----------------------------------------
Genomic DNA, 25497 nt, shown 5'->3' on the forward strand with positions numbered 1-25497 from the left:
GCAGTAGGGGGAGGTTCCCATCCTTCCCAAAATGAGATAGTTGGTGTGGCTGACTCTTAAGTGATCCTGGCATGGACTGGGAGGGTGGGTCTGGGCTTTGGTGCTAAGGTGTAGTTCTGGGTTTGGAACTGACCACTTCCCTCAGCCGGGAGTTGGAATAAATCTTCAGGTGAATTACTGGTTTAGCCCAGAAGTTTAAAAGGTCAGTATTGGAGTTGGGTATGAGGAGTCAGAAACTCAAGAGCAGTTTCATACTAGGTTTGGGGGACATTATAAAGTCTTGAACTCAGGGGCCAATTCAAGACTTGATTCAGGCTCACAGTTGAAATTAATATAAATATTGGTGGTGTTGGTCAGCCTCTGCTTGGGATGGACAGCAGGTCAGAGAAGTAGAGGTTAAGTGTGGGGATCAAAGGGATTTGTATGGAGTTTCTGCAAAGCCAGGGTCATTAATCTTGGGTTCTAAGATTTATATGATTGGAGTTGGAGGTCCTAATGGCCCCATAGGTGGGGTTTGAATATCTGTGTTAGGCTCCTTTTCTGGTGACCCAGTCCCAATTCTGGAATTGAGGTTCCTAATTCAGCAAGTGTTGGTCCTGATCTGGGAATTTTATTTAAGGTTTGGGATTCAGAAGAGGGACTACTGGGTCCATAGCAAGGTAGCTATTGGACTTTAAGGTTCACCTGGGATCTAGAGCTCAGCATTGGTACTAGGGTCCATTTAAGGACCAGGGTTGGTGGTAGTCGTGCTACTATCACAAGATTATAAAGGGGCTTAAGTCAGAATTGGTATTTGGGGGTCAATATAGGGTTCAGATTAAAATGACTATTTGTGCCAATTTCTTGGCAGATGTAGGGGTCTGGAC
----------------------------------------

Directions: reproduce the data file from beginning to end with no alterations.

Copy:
Genomic DNA, 25497 nt, shown 5'->3' on the forward strand with positions numbered 1-25497 from the left:
GCAGTAGGGGGAGGTTCCCATCCTTCCCAAAATGAGATAGTTGGTGTGGCTGACTCTTAAGTGATCCTGGCATGGACTGGGAGGGTGGGTCTGGGCTTTGGTGCTAAGGTGTAGTTCTGGGTTTGGAACTGACCACTTCCCTCAGCCGGGAGTTGGAATAAATCTTCAGGTGAATTACTGGTTTAGCCCAGAAGTTTAAAAGGTCAGTATTGGAGTTGGGTATGAGGAGTCAGAAACTCAAGAGCAGTTTCATACTAGGTTTGGGGGACATTATAAAGTCTTGAACTCAGGGGCCAATTCAAGACTTGATTCAGGCTCACAGTTGAAATTAATATAAATATTGGTGGTGTTGGTCAGCCTCTGCTTGGGATGGACAGCAGGTCAGAGAAGTAGAGGTTAAGTGTGGGGATCAAAGGGATTTGTATGGAGTTTCTGCAAAGCCAGGGTCATTAATCTTGGGTTCTAAGATTTATATGATTGGAGTTGGAGGTCCTAATGGCCCCATAGGTGGGGTTTGAATATCTGTGTTAGGCTCCTTTTCTGGTGACCCAGTCCCAATTCTGGAATTGAGGTTCCTAATTCAGCAAGTGTTGGTCCTGATCTGGGAATTTTATTTAAGGTTTGGGATTCAGAAGAGGGACTACTGGGTCCATAGCAAGGTAGCTATTGGACTTTAAGGTTCACCTGGGATCTAGAGCTCAGCATTGGTACTAGGGTCCATTTAAGGACCAGGGTTGGTGGTAGTCGTGCTACTATCACAAGATTATAAAGGGGCTTAAGTCAGAATTGGTATTTGGGGGTCAATATAGGGTTCAGATTAAAATGACTATTTGTGCCAATTTCTTGGCAGATGTAGGGGTCTGGAC